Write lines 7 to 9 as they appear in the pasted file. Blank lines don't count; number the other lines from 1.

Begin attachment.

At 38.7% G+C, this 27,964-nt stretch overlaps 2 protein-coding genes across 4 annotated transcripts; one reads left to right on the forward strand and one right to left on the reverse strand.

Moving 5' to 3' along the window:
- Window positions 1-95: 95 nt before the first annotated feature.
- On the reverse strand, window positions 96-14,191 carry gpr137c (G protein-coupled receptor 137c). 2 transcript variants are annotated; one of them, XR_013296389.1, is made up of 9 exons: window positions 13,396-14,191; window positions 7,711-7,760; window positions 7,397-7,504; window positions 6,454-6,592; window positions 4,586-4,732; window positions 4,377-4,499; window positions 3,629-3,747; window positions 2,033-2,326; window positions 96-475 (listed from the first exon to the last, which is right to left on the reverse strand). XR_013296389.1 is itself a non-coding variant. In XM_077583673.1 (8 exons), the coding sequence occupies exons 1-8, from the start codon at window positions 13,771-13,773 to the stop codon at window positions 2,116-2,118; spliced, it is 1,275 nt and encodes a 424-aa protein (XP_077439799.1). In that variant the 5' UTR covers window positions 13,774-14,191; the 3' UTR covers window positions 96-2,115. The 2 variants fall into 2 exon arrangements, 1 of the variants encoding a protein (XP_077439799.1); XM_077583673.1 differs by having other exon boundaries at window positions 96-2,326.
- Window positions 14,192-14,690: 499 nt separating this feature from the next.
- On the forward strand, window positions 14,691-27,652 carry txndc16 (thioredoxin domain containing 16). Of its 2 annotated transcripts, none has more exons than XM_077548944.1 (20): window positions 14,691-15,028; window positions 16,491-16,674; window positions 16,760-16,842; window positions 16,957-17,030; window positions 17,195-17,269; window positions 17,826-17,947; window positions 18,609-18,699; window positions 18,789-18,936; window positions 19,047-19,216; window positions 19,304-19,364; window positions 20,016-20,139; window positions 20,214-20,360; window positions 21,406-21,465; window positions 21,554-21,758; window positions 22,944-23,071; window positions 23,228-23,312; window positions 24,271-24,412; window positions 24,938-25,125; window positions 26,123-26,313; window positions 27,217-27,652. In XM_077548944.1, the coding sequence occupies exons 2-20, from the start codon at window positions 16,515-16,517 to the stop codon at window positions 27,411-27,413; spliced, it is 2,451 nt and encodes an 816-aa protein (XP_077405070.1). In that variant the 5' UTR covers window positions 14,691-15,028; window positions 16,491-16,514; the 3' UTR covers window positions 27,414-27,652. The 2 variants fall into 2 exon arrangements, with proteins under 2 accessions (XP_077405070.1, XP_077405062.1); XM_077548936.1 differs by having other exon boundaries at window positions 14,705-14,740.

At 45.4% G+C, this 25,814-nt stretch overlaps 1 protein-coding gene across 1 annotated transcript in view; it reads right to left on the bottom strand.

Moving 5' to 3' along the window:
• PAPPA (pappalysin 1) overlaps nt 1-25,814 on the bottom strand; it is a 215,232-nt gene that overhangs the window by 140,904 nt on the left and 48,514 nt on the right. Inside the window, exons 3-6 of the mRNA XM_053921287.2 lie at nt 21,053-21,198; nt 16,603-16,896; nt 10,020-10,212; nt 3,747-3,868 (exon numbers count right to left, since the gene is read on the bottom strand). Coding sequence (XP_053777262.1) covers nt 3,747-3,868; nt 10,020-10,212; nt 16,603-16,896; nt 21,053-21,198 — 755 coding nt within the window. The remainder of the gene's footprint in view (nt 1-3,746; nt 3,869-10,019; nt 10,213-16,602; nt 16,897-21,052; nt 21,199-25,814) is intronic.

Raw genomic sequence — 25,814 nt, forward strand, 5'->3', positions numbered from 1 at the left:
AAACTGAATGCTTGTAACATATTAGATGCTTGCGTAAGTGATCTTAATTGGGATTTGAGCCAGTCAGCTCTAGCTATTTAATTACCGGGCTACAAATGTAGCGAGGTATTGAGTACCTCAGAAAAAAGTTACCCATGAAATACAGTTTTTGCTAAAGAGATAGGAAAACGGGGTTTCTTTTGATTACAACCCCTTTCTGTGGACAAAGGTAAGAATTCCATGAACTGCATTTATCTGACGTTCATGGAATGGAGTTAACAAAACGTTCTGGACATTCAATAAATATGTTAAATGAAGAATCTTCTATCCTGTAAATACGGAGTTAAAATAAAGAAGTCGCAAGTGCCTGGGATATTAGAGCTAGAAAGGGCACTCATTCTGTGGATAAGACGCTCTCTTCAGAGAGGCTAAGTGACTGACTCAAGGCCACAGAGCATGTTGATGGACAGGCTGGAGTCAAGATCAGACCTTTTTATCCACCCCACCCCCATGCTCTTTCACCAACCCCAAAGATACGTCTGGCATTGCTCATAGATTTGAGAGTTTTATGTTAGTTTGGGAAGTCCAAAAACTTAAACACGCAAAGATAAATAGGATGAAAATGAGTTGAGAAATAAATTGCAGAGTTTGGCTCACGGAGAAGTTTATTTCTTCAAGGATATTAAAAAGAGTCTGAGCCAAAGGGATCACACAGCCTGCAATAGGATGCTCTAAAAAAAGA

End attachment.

At 45.4% G+C, this 25,814-nt stretch overlaps 1 protein-coding gene across 1 annotated transcript in view; it reads right to left on the bottom strand.

Moving 5' to 3' along the window:
• PAPPA (pappalysin 1) overlaps nt 1-25,814 on the bottom strand; it is a 215,232-nt gene that overhangs the window by 140,904 nt on the left and 48,514 nt on the right. Inside the window, exons 3-6 of the mRNA XM_053921287.2 lie at nt 21,053-21,198; nt 16,603-16,896; nt 10,020-10,212; nt 3,747-3,868 (exon numbers count right to left, since the gene is read on the bottom strand). Coding sequence (XP_053777262.1) covers nt 3,747-3,868; nt 10,020-10,212; nt 16,603-16,896; nt 21,053-21,198 — 755 coding nt within the window. The remainder of the gene's footprint in view (nt 1-3,746; nt 3,869-10,019; nt 10,213-16,602; nt 16,897-21,052; nt 21,199-25,814) is intronic.